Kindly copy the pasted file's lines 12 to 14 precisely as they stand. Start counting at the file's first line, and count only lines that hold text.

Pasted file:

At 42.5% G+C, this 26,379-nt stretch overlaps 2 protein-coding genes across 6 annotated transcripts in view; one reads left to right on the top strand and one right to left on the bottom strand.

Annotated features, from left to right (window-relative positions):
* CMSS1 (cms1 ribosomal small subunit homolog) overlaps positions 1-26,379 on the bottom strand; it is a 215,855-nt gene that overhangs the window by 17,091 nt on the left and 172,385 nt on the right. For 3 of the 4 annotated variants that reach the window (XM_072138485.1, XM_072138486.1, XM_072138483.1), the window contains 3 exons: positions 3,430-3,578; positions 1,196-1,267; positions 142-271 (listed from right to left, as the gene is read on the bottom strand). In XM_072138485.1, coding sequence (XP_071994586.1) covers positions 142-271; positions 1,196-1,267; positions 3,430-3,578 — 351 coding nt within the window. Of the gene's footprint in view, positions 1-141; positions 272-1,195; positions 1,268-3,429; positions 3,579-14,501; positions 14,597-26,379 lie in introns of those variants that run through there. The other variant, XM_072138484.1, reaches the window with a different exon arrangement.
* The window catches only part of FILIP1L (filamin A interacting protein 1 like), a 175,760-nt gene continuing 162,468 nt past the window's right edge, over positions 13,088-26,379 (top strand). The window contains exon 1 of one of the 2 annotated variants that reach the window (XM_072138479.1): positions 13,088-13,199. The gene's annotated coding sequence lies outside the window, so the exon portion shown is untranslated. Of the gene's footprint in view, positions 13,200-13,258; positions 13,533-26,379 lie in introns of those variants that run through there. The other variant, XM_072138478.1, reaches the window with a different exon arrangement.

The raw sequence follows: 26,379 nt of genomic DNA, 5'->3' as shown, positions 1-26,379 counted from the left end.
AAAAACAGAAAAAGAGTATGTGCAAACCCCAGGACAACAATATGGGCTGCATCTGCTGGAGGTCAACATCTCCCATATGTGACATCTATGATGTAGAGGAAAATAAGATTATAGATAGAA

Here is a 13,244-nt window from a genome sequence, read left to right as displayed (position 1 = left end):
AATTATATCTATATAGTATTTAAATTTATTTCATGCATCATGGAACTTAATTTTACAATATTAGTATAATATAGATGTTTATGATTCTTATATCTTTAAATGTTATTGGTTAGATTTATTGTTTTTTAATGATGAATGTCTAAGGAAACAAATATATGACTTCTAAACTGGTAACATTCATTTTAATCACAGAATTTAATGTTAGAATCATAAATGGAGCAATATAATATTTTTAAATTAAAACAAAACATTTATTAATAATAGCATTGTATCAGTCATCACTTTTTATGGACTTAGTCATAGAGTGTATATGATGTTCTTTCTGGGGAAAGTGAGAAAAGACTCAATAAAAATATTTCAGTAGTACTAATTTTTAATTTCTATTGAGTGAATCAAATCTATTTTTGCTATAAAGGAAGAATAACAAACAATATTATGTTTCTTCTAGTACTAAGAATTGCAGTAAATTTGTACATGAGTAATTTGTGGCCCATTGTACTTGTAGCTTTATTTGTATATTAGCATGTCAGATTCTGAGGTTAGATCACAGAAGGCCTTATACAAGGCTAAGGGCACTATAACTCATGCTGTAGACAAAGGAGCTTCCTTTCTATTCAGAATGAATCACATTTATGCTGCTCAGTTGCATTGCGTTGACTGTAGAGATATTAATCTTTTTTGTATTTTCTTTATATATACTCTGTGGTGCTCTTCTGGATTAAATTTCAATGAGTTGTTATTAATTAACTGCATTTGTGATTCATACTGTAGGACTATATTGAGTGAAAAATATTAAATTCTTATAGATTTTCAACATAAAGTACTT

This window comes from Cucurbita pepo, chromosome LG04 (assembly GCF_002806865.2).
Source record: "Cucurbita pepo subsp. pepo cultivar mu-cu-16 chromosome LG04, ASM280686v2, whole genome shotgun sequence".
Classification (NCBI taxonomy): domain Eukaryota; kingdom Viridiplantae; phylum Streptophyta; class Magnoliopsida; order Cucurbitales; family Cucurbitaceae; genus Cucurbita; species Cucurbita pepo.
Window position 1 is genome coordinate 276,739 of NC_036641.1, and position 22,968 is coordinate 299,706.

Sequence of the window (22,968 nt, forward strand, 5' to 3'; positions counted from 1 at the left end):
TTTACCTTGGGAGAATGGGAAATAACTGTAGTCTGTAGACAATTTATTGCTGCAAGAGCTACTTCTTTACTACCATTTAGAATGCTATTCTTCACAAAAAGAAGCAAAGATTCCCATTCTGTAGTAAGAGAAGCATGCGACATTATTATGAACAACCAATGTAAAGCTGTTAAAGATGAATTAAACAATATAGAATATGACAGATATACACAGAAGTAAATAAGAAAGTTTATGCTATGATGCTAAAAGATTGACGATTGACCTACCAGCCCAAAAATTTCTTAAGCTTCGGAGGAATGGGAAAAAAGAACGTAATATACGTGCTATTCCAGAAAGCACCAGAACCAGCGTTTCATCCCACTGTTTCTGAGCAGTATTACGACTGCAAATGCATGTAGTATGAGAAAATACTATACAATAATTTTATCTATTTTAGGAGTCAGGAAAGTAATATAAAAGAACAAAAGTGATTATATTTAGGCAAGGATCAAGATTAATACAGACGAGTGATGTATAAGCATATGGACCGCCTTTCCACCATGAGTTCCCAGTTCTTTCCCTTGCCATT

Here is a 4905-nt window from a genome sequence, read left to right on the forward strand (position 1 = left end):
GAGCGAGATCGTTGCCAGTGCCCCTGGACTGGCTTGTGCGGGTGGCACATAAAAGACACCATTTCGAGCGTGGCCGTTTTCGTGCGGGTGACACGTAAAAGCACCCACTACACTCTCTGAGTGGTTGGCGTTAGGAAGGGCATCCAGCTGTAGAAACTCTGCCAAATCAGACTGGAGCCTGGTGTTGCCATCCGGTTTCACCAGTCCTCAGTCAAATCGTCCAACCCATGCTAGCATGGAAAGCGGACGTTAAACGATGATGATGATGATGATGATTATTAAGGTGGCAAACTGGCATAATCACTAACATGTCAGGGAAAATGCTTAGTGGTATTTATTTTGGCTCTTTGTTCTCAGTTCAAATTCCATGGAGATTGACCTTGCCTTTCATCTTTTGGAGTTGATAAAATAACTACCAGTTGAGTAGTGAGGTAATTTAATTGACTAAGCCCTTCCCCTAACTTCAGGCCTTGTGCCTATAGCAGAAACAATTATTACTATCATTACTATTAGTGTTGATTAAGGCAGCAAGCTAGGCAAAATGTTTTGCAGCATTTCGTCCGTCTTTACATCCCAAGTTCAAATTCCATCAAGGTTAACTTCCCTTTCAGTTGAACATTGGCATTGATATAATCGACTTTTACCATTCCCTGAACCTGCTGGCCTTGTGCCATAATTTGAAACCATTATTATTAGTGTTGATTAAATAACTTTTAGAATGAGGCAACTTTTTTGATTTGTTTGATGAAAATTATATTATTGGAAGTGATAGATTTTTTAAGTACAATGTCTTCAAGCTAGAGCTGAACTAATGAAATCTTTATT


Window position 1 is genome coordinate 276,739 of NC_036641.1, and position 22,968 is coordinate 299,706.

Sequence of the window (22,968 nt, forward strand, 5' to 3'; positions counted from 1 at the left end):
TTTACCTTGGGAGAATGGGAAATAACTGTAGTCTGTAGACAATTTATTGCTGCAAGAGCTACTTCTTTACTACCATTTAGAATGCTATTCTTCACAAAAAGAAGCAAAGATTCCCATTCTGTAGTAAGAGAAGCATGCGACATTATTATGAACAACCAATGTAAAGCTGTTAAAGATGAATTAAACAATATAGAATATGACAGATATACACAGAAGTAAATAAGAAAGTTTATGCTATGATGCTAAAAGATTGACGATTGACCTACCAGCCCAAAAATTTCTTAAGCTTCGGAGGAATGGGAAAAAAGAACGTAATATACGTGCTATTCCAGAAAGCACCAGAACCAGCGTTTCATCCCACTGTTTCTGAGCAGTATTACGACTGCAAATGCATGTAGTATGAGAAAATACTATACAATAATTTTATCTATTTTAGGAGTCAGGAAAGTAATATAAAAGAACAAAAGTGATTATATTTAGGCAAGGATCAAGATTAATACAGACGAGTGATGTATAAGCATATGGACCGCCTTTCCACCATGAGTTCCCAGTTCTTTCCCTTGCCATT